Cary Fukunaga cast real former child soldiers and members of the various factions from the Sierra Leone and Liberian Civil War such the Liberian Armed Forces, the LURD, and the CDF as extras and consultants but they ran into difficulty getting everyone onto the set in Ghana because they were held up in the Ivory Coast as suspected mercenaries.

Annointed Wesseh, who played the naked soldier Tripod, was a member of the Liberian Armed Forces during the Liberian Civil War. He insisted on going naked during the scene.

The worldwide distribution rights were bought by Netflix for around $12 million; it was released simultaneously in theaters and online through its subscription video on demand service. Considering it a violation of the traditional 90-day window of exclusivity to theaters, AMC Cinemas, Carmike Cinemas, Cinemark and Regal Entertainment-four of the largest theatre chains in the United States, announced that they would boycott the film, effectively downgrading it to a limited release to smaller and independent theaters.

Netflix's first original film.

Shot over 35 days in Ghana.

They had to hire locals during filming because some of the actors were arrested on suspicion of being mercenaries.

Cary Joji Fukunaga colored the film personally, basing the look largely off of 1970s photo-chemical film stock.

Cary Joji Fukunaga contracted malaria while filming in Ghana.

Idris Elba played soccer with the young actors and gifted them iPods.

The biggest difficulty managed by the production coordinator was getting food to the set. As Cary Joji Fukunaga put it, "An army runs on its stomach and so does a film crew".

Originally, Cary Joji Fukunaga wasn't meant to be the director of photography as well as writer and director. However. after the original DP injured his arm before the shoot, it was decided to not get a new DP but for Fukunaga to do it himself.

In preparation for playing The Commandant Idris Elba, exercised less, put on a few pounds, grew out his beard and shaved the front of his hair to suggest a receding hairline because he wanted his character to be rough-looking and out of shape, to distinguish him from the usual handsome, fit, well-groomed characters he often played.

Idris Elba and Cary Joji Fukunaga based the Commandant largely on members of the Civil Defense Forces they had consulted with during the pre-production phase of the film.

Cary Joji Fukunaga based the look of the film on the work of photojournalists. Some scenes are reminiscent of the work of photographer Tim Hetherington's coverage of the Second Liberian Civil War, which was featured in the documentary Which Way Is the Front Line from Here? The Life and Time of Tim Hetherington (2013).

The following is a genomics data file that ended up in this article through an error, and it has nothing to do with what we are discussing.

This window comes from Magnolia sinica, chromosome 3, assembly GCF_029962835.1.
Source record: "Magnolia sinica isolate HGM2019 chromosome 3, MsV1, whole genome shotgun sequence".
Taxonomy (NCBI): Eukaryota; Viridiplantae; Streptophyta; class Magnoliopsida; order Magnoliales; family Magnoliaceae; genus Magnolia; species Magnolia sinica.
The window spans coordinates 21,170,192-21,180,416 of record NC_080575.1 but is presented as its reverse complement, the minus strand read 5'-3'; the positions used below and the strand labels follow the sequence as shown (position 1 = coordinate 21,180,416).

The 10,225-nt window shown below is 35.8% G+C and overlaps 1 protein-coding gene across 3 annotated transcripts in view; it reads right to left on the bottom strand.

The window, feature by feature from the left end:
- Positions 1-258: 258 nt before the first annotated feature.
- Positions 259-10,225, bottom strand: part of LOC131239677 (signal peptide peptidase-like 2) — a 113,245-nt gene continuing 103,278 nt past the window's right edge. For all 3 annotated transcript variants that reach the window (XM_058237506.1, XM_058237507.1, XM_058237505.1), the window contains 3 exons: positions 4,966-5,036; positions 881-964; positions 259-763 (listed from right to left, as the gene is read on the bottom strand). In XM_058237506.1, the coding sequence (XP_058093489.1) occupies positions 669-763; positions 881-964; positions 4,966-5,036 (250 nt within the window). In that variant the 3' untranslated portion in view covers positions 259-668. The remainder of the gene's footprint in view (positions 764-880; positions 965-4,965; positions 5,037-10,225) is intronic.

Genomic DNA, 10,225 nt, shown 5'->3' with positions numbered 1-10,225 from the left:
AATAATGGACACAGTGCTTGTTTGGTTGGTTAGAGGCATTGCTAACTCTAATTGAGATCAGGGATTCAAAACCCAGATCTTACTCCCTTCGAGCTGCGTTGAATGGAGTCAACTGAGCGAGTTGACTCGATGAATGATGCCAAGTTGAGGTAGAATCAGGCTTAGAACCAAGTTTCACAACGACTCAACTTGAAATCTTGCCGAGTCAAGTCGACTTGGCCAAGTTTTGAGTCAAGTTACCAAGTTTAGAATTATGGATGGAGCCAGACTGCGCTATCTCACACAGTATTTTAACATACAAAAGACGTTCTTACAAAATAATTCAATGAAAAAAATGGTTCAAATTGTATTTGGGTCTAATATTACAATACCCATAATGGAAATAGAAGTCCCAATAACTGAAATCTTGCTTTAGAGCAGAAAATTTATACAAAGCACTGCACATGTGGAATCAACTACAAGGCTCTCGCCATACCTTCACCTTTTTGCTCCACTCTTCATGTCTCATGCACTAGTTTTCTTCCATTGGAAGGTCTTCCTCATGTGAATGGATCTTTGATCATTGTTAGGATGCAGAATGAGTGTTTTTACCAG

Nigerian singer Fela Kuti has a song called "Beasts of No Nation" where he criticizes the UN for its lack of equality and hypocrisy.

First non-documentary feature film distributed primarily by a streaming service (Netflix) to be nominated for major film awards. Idris Elba received Best Supporting Actor nominations at the Golden Globes, BAFTAs and Screen Actors Guild Awards. Abraham Attah also received a Critics Choice nomination for his performance. However, due to the Academy's years long bias at the time against the non-theatrical distribution model of Netflix and other streaming platforms, the film received no Oscar nominations. It wasn't until Mudbound (2017) that a non-documentary streaming film (also Netflix) received nominations in major categories (or in any category for that matter) at the Academy Awards.

The little colorful packets sewn all over the child soldiers' clothes represent good-luck tokens made by the medicine men in the brainwashing scene. Essentially, they're being told the medicine men's powerful ju-ju will protect the kids from bullets. Similarly, the white thing that the Commandant swishes around in one scene is related to indigenous magic.

The scene in which the colors change from green to red was based on the look of infrared film. This scene was inspired by The Enclave, a film and photography project that was shot in the Congo by Richard Mosse.

In one scene the Commandant says the officials sell the land for "small small" money. "Small small: is slang for "bribe" in some parts of west Africa, such as Liberia.